Microscope 2

Scientists find treatment that causes cancer cells to self-destruct - without affecting healthy cells

© Albert Einstein College of Medicine
This image depicts the structure of the BAX protein (purple). The activator compound BTSA1 (orange) has bound to the active site of BAX (green), changing the shape of the BAX molecule at several points (shown in yellow, magenta and cyan). BAX, once in its final activated form, can home in on mitochondria and puncture their outer membranes, triggering apoptosis (cell death).
Scientists at Albert Einstein College of Medicine have discovered the first compound that directly makes cancer cells commit suicide while sparing healthy cells. The new treatment approach, described in today's issue of Cancer Cell, was directed against acute myeloid leukemia (AML) cells but may also have potential for attacking other types of cancers.

"We're hopeful that the targeted compounds we're developing will prove more effective than current anti-cancer therapies by directly causing cancer cells to self-destruct," says Evripidis Gavathiotis, Ph.D., associate professor of biochemistry and of medicine and senior author of the study. "Ideally, our compounds would be combined with other treatments to kill cancer cells faster and more efficiently-and with fewer adverse effects, which are an all-too-common problem with standard chemotherapies."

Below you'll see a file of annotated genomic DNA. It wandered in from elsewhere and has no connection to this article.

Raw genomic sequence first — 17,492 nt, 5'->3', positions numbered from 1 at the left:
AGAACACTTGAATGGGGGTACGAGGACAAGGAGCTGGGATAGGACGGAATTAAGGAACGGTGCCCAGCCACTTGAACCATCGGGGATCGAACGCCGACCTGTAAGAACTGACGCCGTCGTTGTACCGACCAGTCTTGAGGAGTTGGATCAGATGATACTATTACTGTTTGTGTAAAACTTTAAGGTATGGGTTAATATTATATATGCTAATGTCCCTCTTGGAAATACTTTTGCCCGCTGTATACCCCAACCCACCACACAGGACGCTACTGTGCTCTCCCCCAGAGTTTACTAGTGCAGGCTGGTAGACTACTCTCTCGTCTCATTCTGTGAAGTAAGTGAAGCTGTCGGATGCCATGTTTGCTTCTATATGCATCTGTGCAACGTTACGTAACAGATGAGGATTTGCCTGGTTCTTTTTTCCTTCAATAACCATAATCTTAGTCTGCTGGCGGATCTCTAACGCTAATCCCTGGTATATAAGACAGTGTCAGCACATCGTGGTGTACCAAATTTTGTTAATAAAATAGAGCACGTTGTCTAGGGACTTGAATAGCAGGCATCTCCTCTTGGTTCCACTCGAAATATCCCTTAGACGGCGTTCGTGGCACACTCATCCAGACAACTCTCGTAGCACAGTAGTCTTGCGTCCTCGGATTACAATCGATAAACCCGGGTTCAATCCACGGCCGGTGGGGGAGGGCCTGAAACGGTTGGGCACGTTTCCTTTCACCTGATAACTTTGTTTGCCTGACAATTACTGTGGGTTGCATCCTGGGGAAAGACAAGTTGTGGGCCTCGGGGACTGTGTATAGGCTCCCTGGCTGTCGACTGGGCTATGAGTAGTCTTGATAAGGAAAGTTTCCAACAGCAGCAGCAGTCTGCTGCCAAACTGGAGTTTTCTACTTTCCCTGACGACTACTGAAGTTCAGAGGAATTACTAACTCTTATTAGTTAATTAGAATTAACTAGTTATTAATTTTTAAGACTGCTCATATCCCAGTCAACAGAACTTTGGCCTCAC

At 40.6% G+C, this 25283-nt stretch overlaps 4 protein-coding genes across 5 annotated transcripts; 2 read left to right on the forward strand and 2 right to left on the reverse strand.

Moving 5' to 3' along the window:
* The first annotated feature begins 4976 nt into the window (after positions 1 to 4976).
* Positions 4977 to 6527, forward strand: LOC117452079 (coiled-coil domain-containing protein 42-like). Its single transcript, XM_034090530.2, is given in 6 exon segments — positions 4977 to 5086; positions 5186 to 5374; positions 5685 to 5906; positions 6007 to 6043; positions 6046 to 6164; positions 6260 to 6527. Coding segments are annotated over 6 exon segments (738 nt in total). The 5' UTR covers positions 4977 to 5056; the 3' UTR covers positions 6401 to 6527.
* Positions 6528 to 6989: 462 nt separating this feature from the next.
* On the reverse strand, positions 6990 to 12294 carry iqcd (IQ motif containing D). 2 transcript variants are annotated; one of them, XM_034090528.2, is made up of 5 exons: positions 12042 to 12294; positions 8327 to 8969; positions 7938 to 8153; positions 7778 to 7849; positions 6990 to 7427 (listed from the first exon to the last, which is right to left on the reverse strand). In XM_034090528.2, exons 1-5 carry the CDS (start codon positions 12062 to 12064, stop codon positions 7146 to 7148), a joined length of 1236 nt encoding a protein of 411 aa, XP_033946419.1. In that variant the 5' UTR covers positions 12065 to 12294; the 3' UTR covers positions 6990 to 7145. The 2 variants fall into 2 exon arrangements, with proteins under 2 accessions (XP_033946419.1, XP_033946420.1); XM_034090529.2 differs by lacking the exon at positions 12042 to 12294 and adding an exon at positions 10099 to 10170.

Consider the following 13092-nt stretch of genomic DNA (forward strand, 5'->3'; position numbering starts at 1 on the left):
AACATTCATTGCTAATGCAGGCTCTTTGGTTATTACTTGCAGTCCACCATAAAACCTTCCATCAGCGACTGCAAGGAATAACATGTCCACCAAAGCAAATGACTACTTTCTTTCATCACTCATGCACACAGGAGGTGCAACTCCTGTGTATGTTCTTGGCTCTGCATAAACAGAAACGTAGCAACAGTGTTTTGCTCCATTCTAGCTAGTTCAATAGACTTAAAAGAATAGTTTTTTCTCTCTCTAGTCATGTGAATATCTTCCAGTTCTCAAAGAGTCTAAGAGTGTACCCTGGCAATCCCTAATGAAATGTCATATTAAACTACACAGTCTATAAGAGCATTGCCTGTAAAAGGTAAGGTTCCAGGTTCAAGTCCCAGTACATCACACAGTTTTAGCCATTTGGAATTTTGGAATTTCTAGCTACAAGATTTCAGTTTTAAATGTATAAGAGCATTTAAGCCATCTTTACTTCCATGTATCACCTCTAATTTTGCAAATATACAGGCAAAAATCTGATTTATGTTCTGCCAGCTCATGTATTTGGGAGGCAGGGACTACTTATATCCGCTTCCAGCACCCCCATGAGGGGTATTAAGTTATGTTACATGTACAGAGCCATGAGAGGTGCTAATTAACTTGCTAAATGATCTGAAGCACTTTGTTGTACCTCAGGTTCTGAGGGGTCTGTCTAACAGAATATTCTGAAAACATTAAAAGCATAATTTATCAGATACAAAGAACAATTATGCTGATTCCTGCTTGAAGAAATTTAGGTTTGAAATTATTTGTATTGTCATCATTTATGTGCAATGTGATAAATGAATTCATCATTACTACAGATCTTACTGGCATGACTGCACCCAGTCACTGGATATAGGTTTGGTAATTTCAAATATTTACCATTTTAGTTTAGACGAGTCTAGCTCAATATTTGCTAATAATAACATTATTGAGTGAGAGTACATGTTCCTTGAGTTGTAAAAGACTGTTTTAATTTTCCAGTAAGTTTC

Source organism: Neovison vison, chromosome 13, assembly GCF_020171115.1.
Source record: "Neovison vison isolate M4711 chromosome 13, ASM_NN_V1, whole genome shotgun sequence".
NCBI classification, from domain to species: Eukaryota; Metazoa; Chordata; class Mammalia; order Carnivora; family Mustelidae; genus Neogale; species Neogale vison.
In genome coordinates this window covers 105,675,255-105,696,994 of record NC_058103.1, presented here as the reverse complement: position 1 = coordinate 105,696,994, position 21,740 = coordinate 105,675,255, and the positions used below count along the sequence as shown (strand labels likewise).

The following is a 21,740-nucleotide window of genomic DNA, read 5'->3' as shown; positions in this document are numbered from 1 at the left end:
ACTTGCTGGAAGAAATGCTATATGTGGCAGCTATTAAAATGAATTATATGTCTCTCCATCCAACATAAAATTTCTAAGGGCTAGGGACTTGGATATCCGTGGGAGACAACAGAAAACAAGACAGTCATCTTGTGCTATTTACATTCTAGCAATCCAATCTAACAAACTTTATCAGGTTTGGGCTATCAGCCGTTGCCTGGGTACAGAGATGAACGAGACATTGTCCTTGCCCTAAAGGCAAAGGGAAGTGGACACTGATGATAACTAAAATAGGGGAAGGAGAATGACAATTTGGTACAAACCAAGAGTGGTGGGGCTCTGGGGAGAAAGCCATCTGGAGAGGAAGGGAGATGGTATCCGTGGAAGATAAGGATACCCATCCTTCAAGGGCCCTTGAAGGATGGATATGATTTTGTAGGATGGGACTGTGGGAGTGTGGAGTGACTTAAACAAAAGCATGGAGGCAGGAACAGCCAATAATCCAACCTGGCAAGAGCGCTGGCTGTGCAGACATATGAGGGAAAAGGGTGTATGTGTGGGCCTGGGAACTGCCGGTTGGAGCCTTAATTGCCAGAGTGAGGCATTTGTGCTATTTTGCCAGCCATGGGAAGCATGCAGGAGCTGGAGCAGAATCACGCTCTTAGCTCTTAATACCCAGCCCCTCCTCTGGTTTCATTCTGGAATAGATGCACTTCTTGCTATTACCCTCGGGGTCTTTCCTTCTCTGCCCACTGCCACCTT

Comment: But will the lucrative and death-dealing Cancer Industry ever permit this research to be practically implemented??


Mars

NASA shares detailed images of Martian pits believed to have been formed by glaciers

© NASA / JPL / University of Arizona
Haunting high resolution video showing the formation of lines of Martian pits in the fretted terrain of the Red Planet's 'Protonilus Mensae' region has been released by NASA.

The mesmerizing footage, captured in March of this year, was shared by NASA's Mars Reconnaissance Orbiter imaging project, HiRise.

Protonilus Mensae is an area of Mars in the Ismenius Lacus quadrangle. The terrain features cliffs, flat-topped hills, and wide valleys, believed to have been formed by debris-covered glaciers moving across the Red Planet's surface.


Cassiopaea

Most luminous white dwarf eruption spotted by astronomers

University of Leicester contributes to best-ever results on a 'new star' in a nearby galaxy.
© OGLE survey
Astronomers have today announced that they have discovered possibly the most luminous 'new star' ever - a nova discovered in the direction of one of our closest neighboring galaxies: The Small Magellanic Cloud.

Astronomers from the University of Leicester contributed to the discovery by using the Swift satellite observatory to help understand what was likely the most luminous white dwarf eruption ever seen.

A nova happens when an old star erupts dramatically back to life. In a close binary star system consisting of a white dwarf and a Sun-like companion star, material is transferred from the companion to the white dwarf, gradually building up until it reaches a critical pressure. Then uncontrolled nuclear burning occurs, leading to a sudden and huge increase in brightness. It is called a nova because it appeared to be a new star to the ancients.